# Hands On Physics

## Haze Messing Around A LIGHT DETECTOR

### Overview

The Visible Haze Sensor requires a light detector to measure the intensity of the sunlight which gets through the haze. There are many combinations of light sources and detectors you could explore. This suggests the possibility of an extension to study detectors in detail. Here you will consider only one; a photoresistor. In this activity, you will gain a sense it works, and its light detecting capability.You should use LED's of different colors, and an incandescent (flashligh) bulb to investigate the properties of this detector.

• What does a light detector do?
• Does this detector show selective color response (that is, do they detect better at some colors than at others)?
• Is this detector linear (that is, does it give double the response for double the light)?

### Materials

• Photoresistor
• LED's of sevral colors
• Incandescent bulb
• Multimeter
• Battery
• Resistors, 330 ohm and 100 ohm.

You will need the volt-ohmmeter for measuring the electrical response of the detector. You will need a battery. If you use a battery for the incadescent lamp, be sure to match the voltage requirements of the bulb and battery. For instance, if the lamp needs 3 V, use a pair of 1.5 V batteries (A, C, or D). The simplest strategy might be to use a 9 V lamp and battery. You will need a 100 ohm and 330 ohm resistor. A breadboard would be helpful, too.

Connections for the light sources.

If your incadescent light needs a battery, you can connect it directly to the batttery for which it is rated. The LEDs, on the other hand, should NOT be connected directly to a battery. If you try this, you will fry the LED. You need a resistor in series to limit the current. Try a 330 ohm resistor first. If the LED is too dim, then use a 100 ohm resistor.

Figure M5
LED Light Source

A LED will only pass current in one direction. If you cannot light your LED, try reversing its leads. Most LEDs have one lead longer than the other. The shorter lead should be connected to the negative terminal of the battery.

Figure M6
LED

When your LED is operating, there is a voltage drop across it. Measure this voltage with your volt-ohmmeter. Record the color of the LED and the voltage drop for several LEDs. Do you see a pattern?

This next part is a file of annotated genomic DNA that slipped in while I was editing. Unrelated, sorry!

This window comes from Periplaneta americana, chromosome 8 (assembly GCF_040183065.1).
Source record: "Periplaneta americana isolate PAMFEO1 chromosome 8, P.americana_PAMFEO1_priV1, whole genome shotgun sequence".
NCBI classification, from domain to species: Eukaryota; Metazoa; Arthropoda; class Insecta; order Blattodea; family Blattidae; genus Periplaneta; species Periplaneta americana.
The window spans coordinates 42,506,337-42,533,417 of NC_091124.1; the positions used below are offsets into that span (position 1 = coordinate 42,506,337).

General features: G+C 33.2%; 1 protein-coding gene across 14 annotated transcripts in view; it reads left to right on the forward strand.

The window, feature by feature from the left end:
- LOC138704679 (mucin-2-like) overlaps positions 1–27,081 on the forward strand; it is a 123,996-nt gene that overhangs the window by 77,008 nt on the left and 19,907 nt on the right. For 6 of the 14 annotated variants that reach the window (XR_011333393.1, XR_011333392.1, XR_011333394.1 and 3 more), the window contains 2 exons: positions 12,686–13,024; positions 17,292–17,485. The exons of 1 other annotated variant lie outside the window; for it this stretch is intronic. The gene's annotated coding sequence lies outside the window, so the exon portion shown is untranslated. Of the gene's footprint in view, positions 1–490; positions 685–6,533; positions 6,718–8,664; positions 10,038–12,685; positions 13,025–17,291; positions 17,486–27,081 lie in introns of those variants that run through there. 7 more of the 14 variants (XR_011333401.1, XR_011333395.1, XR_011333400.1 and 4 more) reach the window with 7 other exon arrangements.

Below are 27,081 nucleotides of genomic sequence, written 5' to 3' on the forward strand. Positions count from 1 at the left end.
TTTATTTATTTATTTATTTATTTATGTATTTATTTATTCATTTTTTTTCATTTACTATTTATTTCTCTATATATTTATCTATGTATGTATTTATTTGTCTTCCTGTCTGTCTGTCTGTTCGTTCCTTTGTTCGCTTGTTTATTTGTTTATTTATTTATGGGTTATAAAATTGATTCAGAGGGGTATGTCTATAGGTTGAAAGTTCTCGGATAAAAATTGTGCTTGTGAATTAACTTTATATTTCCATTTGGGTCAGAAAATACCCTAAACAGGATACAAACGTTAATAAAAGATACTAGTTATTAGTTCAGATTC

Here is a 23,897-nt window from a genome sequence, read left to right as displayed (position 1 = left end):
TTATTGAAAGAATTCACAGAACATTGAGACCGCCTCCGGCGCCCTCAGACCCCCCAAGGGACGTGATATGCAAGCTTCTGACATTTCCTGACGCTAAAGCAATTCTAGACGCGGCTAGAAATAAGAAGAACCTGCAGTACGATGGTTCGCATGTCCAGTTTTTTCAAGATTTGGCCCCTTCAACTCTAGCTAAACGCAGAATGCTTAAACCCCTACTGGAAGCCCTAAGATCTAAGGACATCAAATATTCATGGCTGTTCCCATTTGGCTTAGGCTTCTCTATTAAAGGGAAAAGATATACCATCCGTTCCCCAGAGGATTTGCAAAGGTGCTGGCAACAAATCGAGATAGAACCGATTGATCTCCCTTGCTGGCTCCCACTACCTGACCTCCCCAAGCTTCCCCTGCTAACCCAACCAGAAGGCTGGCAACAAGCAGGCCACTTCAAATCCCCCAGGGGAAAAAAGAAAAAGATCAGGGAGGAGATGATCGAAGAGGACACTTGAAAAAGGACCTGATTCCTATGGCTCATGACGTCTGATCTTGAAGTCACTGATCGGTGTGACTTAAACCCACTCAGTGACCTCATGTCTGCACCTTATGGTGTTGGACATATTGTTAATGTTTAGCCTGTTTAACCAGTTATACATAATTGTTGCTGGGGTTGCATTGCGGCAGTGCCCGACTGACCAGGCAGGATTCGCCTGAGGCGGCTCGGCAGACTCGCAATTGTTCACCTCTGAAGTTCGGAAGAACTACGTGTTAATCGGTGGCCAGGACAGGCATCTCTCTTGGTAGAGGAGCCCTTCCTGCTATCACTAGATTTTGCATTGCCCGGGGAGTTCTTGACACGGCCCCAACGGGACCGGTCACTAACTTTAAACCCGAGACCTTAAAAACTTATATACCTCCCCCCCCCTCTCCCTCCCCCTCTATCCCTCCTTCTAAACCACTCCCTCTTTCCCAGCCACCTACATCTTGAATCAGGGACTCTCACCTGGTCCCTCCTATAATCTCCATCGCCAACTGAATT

Connections for the Detector.
A photoresistor changes resistance depending on the light falling on it. To use it, simply attach its leads to a volt ohmmeter and set the meter to measure ohms.

#### Testing the Detector

Try out your detector on the various light sources. Be sure the detector "sees" only the light source and is not illuminated by room lighting or another source. You might do this by making your observations in a light-tight box, or by turning off room lights. Measure the response of the detector at the same distance from each source. Then double the distance. This should (if the detector has a linear response) result in one-quarter the amount of light falling on the detector. Does it give one-quarter the response? Pool the observations from the entire class and look for trends. See what answers you can generate for the questions that began this section.

### Reporting

Keep a journal as scientists do, even when messing around. Record all your questions and observations in a bound notebook. Don't erase, just cross out errors. Write enough so someone else could reproduce your experiments. Diagrams can save lots of words and help make your ideas clear. If you make measurements, record your data, with units. Tables are useful for repeated similar measurements. To make the logic of any calcuations clear, first record the formula you used, then show the numbers used to evaluate the formula, and finally your answer.

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